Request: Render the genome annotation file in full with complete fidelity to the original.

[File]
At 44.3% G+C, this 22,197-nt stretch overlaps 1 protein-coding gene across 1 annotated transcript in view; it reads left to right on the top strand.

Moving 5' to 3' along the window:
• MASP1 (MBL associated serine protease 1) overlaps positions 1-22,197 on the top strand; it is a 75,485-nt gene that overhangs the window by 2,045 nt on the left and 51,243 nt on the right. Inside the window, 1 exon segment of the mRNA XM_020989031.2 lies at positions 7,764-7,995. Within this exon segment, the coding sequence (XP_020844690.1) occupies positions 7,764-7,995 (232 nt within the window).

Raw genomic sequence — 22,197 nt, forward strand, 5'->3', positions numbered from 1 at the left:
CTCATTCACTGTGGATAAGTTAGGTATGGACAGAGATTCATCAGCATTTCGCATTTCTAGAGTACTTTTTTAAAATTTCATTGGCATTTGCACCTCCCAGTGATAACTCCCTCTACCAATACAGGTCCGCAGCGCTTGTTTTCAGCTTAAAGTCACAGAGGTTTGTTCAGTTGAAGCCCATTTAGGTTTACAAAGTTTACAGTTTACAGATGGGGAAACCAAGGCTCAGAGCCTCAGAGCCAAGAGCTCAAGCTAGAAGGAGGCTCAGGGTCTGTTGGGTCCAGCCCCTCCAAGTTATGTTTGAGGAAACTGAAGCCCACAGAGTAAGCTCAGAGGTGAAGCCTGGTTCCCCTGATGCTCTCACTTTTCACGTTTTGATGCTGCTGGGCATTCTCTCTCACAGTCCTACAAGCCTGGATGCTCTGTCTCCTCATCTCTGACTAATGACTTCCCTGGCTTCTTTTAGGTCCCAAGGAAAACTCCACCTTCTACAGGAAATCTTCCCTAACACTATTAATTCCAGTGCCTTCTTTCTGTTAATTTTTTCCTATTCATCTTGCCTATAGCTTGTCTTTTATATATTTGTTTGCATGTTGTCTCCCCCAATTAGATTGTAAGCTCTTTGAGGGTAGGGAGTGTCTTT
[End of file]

At 44.3% G+C, this 22,197-nt stretch overlaps 1 protein-coding gene across 1 annotated transcript in view; it reads left to right on the top strand.

Moving 5' to 3' along the window:
• MASP1 (MBL associated serine protease 1) overlaps positions 1-22,197 on the top strand; it is a 75,485-nt gene that overhangs the window by 2,045 nt on the left and 51,243 nt on the right. Inside the window, 1 exon segment of the mRNA XM_020989031.2 lies at positions 7,764-7,995. Within this exon segment, the coding sequence (XP_020844690.1) occupies positions 7,764-7,995 (232 nt within the window).

Raw genomic sequence — 22,197 nt, forward strand, 5'->3', positions numbered from 1 at the left:
CTCATTCACTGTGGATAAGTTAGGTATGGACAGAGATTCATCAGCATTTCGCATTTCTAGAGTACTTTTTTAAAATTTCATTGGCATTTGCACCTCCCAGTGATAACTCCCTCTACCAATACAGGTCCGCAGCGCTTGTTTTCAGCTTAAAGTCACAGAGGTTTGTTCAGTTGAAGCCCATTTAGGTTTACAAAGTTTACAGTTTACAGATGGGGAAACCAAGGCTCAGAGCCTCAGAGCCAAGAGCTCAAGCTAGAAGGAGGCTCAGGGTCTGTTGGGTCCAGCCCCTCCAAGTTATGTTTGAGGAAACTGAAGCCCACAGAGTAAGCTCAGAGGTGAAGCCTGGTTCCCCTGATGCTCTCACTTTTCACGTTTTGATGCTGCTGGGCATTCTCTCTCACAGTCCTACAAGCCTGGATGCTCTGTCTCCTCATCTCTGACTAATGACTTCCCTGGCTTCTTTTAGGTCCCAAGGAAAACTCCACCTTCTACAGGAAATCTTCCCTAACACTATTAATTCCAGTGCCTTCTTTCTGTTAATTTTTTCCTATTCATCTTGCCTATAGCTTGTCTTTTATATATTTGTTTGCATGTTGTCTCCCCCAATTAGATTGTAAGCTCTTTGAGGGTAGGGAGTGTCTTT